forecasts for the Dow and NASDAC. Also appearing on the show are leaders in
the financial community, all of whom, provide updates and advice on financial
issues. Louis Rukeyser provides a weekly financial debriefing for his audience
interpreting the fiscal fitness of the stock market.

To contact Louis Rukeyser go to:

A great book for understanding stock investments is Beating the Street by Peter
Lynch. His great advice that I use is to buy stock in the companies you use.
Try it you might like it!

A fiscally fit global citizen spends time checking on the international financial
health of the rest of the world. The Organisation for Economic Co-Operation and
Development tracks global economics, growth, health, education, electronic
commerce, international development, agriculture, and much more.
To be a fiscally fit global citizen read:


Take a tip from a famous ancient Greek philosopher:
“I am not an Athenian nor a Greek, but a citizen of the world.”

Think about your money globally and act locally!

II. Steps to achieving Financial Serenity:

Financial Serenity is coming to peace with the role that money plays in your life.

Whether you have more month than money or more money than month, you have
got to work towards achieving financial serenity.

Financial feelings are one of the last societal taboos. How money makes you feel
powerful and protected when there is plenty, and powerless and unsafe when it is
scarce is an important topic to explore to begin understanding the connection between
financial serenity and security for you. Take time to reflect on the role finances play in
your life. Graduation from college is a great transitional time to think about your
financial feelings. There are many available resources for achieving the goal of
financial serenity.

Consult the following resources for exploring your financial feelings:

In her book Simple Abundance, Sarah Ban Breathnach presents a great plan for financial

Suzie Orman, the financial motivator, helps you trace your feelings towards money from
childhood. Orman provides a plan of action for changing your financial attitudes.
Consult her homepage:

Lewis Walker, past President of the Institute of Certified Investment Management
Consultants and the Institute for Certified Financial Planners, wrote a great life letter to
the Class of 2001 that focuses on financial serenity. Check out his letter posted in Money

There is a great Website from Canada entitled Financial Serenity…the financial site for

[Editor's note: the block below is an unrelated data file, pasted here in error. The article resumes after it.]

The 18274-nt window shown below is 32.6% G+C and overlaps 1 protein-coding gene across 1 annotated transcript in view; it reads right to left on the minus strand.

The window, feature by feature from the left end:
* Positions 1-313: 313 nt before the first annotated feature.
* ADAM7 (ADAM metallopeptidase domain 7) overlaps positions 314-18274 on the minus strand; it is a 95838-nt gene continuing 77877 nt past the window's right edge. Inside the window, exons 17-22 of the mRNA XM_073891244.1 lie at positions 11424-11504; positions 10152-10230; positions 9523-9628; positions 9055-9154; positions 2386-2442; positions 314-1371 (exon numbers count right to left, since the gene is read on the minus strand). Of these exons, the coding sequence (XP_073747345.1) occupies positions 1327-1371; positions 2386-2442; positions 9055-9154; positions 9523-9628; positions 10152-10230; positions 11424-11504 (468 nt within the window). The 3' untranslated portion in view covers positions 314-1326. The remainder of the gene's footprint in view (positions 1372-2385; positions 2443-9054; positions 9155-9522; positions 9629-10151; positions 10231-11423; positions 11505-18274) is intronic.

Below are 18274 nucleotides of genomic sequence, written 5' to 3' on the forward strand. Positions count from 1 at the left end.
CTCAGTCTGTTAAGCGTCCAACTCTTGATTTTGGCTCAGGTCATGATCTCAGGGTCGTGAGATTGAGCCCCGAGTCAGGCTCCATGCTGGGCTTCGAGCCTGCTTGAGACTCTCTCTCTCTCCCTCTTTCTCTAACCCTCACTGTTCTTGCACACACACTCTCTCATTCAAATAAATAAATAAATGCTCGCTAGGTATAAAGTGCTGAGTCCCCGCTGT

people who want more than just money…
Check out this great resource:

Special acknowledgements and thanks to Bob Bryan, Jr. for his
seasoned advice and insights on matters of finance. He generously
guided this chapter which teaches how to pursue financial fitness.

Suggested Reading:

The Millionaire Next Door: The Surprising Secrets of America’s Wealthy. Thomas J.
Stanley and William D. Danko. (1996) Longstreet Press: Atlanta, Georgia.

Die Broke: A Radical, Four-Part Financial Plan. Stephen M. Pollan and Mark
Levine. (1997) Harper Business: New York, New York.

Beating the Street. Peter Lynch. (1994). Simon & Schuster: New York, New York.

The Motley Fool You Have More Than You Think: The Foolish Guide to Personal
Finance. David Gardner and Tom Gardner. (2000). Simon & Schuster: New York. |

In closing, a great book to help you achieve financial serenity is by Brooke M. Stephens
Wealth Happens One Day At A Time: 365 Days to a Brighter Financial Future. (2000)
Harper Business: New York, New York. Enjoy!

Activity Exercise Worksheet: Becoming Financially Fit
Exercise One: Reflecting on your Financial Fitness

1. What have you learned from researching the financial information on earning,
spending, saving, and investing your money?

2. What steps are you going to take to achieve financial security?

3. Have you decided to live on a budget? Is so, when will you begin? What is your
plan of action?

4. Have you committed to living below your earnings, thus enabling you to save?
It is recommended that you have three to six months income saved. What are
your plans for starting your savings plan?

5. What steps are you going to take to achieve financial serenity?

6. How are you going to protect your credit? When will your order your
Credit Report?

7. How are you going to make your money work for you?

8. What are your plans to pay yourself first?

9. If you are in debt, how do you plan to get out of this situation?

10. What are your plans for giving fiscally back to the world?

Exercise Two: Planning Your Post-University Fiscal Fitness Plan






Exercise Three: Want to learn about how you handle money with other
people? Play the game of Monopoly.

Consider playing the game of Monopoly with your colleagues to discover how each feel
about money, commerce, and competition. This game is a great point of discussion for
how we feel about money, handle money, and compete with money.

Hasbro’s famous board game, Monopoly, invented in 1934 during the Depression, by
Charles B. Darrow, the object of the game is to become the wealthiest player through
buying, renting, and selling property. If you play the game with the conscious plan to see
how people feel about money, you will learn plenty about people and their fiscal
behavior. Who is fiscally fit after the game and who isn’t? Discuss the outcome of the
game, what did you learn about yourself and money in the process?

Review the rules of Monopoly with your friends. This is a great exercise to learn about
your level of fiscal fitness. Who has financial security? Who has financial serenity during
the game? Review the rules, play the game, and then debrief what you learned about each
other and especially yourself regarding behavior and finances.

The instructions for this game provide some great discussion on how people handle
money and power. Consult the official Hasbro Website for the rules for Monopoly: